What need of snakes and fruits to teach us that ?

Palaces and Dungeons

 

CAIN.

Oh, thou beautiful
And unimaginable ether ! and
Ye multiplying masses of increased
And still increasing lights ! what are ye? what
Is this blue wilderness of interminable
Air, where ye roll along, as I have seen
The leaves along the limpid streams of Eden 1
Is your course measured for ye  or do ye
Sweep on in your unbounded revelry
Through an aerial universe of endless
Expansion, at which my soul aches to think,
Intoxicated with eternity ?
Oh God ! Oh Gods ! or whatsoe’er ye are !
How beautiful ye are ! how beautiful
Your works, or accidents, or whatsoe’er
They may be ! Let me die, as atoms die,
(If that they die) or know ye in your might
And knowledge ! My thoughts are not in this hour
Unworthy what I see, though my dust is;
Spirit! let me expire, or see them nearer.

LUCIFER.

First-born of the first man !
Thy present state of sin and thou art evil,
Of sorrow and thou sufferest, arc both Eden
Inferior as thy petty feelings and
Thy pettier portion of the immortal part
Of high intelligence and earthly strength.
What ye in common have with what they had
Is life, and what ye shall have death; the rest
Of your poor attributes is such as suits
Reptiles engender’d out of the subsiding
Slime of a mighty universe, crush’d into
A scarcely yet shaped planet, peopled with
Things whose enjoyment was to be in blindness
A Paradise of Ignorance, from which
Knowledge was barr’d as poison. But behold
What these superior beings are or were ;
Or, if it irk thee, turn thee back and till
The Earth, thy task I’ll waft thee therein safety.
In all its innocence compared to what
Thou shortly raay’st be; and that state again,
In its redoubled wretchedness, a Paradise
To what thy sons’ sons’ sons, accumulating
In generations like to dust, (which they
In fact but add to,) shall endure and do.
Now let us back to Earth !”

tumblr_m4g1rkj1AN1qiuhqdo1_500

CAIN.

And wherefore didst thou
Lead me here only to inform me this?

LUCIFER.

Was not thy quest for knowledge?
The road to happiness.
Thou hast it.

CAIN.

Yes: as being

LUCIFER.

If truth be so,

CAIN.
Then my father’s God did well
When he prohibited the fatal tree.

LUCIFER.
But had done better in not planting it.
But ignorance of evil doth not save
From evil ; it must still roll on the same,
A part of all things.

CAIN.

Not of all things. No:
I ’11 not believe it for I thirst for good.

LUCIFER.

And who and what doth not! Who covets evil
For its own bitter sake? None nothing! ’tis
The leaven of all life, and lifelessness.

LUCIFER.
Approach the things of Earth most beautiful,
And judge their beauty near.
I have done this
The loveliest thing I know is loveliest nearest.
Then there must be delusion. What is that.
Which being nearest to thine eyes is still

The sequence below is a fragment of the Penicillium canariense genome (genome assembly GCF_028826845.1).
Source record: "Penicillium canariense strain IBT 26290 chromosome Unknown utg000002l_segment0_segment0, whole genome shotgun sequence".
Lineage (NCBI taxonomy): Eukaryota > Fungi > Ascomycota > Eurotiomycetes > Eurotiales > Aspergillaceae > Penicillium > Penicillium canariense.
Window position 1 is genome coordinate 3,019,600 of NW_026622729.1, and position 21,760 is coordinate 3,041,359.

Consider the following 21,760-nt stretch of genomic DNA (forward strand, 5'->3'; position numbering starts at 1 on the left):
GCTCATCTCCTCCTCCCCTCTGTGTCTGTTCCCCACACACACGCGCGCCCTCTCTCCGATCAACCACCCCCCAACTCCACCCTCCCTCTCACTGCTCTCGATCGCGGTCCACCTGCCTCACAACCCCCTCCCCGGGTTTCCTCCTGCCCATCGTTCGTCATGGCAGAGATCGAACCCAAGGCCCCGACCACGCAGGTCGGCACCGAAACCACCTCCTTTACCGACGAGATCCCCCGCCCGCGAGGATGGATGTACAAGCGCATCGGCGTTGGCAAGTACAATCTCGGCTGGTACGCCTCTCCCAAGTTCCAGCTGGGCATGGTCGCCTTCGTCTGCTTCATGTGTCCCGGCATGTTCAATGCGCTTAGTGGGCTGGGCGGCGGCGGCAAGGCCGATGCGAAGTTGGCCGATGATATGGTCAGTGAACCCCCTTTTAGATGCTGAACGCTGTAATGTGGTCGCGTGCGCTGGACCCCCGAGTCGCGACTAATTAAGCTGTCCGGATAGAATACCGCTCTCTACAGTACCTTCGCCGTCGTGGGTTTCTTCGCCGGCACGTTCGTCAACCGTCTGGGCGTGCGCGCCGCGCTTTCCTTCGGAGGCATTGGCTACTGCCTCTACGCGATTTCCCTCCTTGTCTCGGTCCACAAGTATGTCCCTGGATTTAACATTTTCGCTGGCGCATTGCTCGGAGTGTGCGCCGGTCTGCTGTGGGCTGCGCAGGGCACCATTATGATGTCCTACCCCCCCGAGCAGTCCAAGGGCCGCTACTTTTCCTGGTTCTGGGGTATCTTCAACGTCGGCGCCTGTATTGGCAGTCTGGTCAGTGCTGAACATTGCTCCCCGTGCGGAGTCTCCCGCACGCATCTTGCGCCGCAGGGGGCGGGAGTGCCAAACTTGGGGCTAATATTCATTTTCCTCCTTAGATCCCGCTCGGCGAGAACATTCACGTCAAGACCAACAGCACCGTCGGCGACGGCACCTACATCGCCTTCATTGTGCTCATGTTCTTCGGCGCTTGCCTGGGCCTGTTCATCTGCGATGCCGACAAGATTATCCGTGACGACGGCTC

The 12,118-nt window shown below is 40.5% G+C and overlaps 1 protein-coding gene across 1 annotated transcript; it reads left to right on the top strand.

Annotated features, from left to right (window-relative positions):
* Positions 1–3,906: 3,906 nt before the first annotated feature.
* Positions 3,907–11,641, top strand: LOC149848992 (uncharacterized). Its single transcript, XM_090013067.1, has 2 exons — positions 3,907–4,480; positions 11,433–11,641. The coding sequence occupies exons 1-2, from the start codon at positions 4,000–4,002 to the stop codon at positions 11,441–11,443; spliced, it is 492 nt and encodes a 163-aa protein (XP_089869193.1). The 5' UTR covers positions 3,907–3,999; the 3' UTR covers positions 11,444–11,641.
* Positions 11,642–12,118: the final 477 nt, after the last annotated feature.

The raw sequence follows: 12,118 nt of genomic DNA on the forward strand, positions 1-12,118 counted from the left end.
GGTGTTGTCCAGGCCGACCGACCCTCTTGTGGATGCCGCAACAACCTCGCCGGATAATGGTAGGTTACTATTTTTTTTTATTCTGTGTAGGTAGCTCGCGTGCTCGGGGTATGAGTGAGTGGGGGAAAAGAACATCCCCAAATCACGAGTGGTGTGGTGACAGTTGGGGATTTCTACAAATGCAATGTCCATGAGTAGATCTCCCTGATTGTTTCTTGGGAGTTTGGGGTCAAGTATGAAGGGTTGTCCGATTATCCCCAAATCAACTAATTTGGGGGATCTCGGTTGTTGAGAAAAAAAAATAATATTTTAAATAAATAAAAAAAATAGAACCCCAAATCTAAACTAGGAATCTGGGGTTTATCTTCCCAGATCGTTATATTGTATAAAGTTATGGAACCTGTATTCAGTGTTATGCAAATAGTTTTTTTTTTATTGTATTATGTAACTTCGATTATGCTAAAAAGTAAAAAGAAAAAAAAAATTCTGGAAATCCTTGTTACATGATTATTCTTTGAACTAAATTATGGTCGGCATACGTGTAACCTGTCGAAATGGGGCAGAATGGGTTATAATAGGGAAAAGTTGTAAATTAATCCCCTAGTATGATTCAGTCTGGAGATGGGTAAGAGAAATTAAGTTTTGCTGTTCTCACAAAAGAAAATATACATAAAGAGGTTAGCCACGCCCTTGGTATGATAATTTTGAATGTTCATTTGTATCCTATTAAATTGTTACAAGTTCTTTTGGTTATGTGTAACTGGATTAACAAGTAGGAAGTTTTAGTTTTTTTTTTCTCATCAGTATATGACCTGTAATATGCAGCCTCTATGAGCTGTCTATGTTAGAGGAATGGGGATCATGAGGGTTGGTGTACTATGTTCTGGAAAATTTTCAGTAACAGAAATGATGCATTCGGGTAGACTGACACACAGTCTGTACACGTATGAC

More beautiful than beauteous things remote 

May-hem!!!

CAIN.

My sister Adah. All the stars of heaven,
The deep blue noon of night, lit by an orb
Which looks a spirit, or a spirit’s world
The hues of twilight the sun’s gorgeous coming
His setting indescribable, which fills
My eyes with pleasant tears as I behold
Him sink, and feel my heart float softly with him
Along that western paradise of clouds
The forest shade the green bough the bird’s voice
The vesper bird’s, which seems to sing of love,
And mingles with the song of cherubim,
As the day closes over Eden’s walls ;
All these are nothing, to my eyes and heart,
Like Adah’s face: I turn from Earth and Heaven
To gaze on it.”

LUCIFER.

‘T is frail as fair mortality,
In the first dawn and bloom of young creation
And earliest embraces of Earth’s parents,
Can make its offspring; still it is delusion.

Phanes - the Lightbringer

 

LUCIFER.

It may be that thine own shall be for me.
But if thou dost possess a beautiful
Being beyond all beauty in thine eyes,
Why art thou wretched  ?

CAIN.

Why do I exist .Why art thou wretched; why are all things so?

Ev’n he who made us must be, as the maker
Of things unhappy ! To produce destruction
Can surely never be the task of joy,
And yet my sire says he’s omnipotent :
Then why is evil he being good  ? I ask’d
This question of my father; and he said,
Because this evil only was the path
To good. Strange good, that must arise from out
Its deadly opposite. I lately saw
A lamb stung by a reptile; the poor suckling
Lay foaming on the earth, beneath the vain
And piteous bleating of its restless dam;
My father pluck’d some herbs, and laid them to

The wound; and by degrees the helpless wretch
Resumed its careless life, and rose to drain
The mother’s milk, who o’er it tremulous
Stood licking its reviving limbs with joy.
Behold, my son ! said Adam, how from evil